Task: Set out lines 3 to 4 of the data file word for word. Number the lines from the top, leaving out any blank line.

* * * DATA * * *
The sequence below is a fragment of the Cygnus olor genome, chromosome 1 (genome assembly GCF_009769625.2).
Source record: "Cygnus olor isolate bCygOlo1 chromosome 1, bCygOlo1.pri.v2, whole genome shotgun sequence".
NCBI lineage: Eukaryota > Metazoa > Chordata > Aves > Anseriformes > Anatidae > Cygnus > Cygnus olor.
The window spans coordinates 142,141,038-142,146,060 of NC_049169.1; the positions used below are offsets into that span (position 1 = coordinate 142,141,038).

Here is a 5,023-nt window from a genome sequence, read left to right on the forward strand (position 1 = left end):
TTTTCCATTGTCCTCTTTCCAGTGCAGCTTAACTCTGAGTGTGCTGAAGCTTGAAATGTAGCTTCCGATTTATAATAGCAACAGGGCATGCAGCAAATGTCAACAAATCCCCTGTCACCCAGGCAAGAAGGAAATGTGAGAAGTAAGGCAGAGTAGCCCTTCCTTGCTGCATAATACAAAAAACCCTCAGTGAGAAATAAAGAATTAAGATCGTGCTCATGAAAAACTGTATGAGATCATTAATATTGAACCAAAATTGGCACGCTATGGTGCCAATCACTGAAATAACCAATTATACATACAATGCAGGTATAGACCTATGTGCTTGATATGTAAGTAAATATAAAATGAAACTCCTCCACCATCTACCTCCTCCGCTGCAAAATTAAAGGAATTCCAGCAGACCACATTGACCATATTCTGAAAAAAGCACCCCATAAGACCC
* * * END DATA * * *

NCBI lineage: Eukaryota > Metazoa > Chordata > Aves > Anseriformes > Anatidae > Cygnus > Cygnus olor.
The window spans coordinates 142,141,038-142,146,060 of NC_049169.1; the positions used below are offsets into that span (position 1 = coordinate 142,141,038).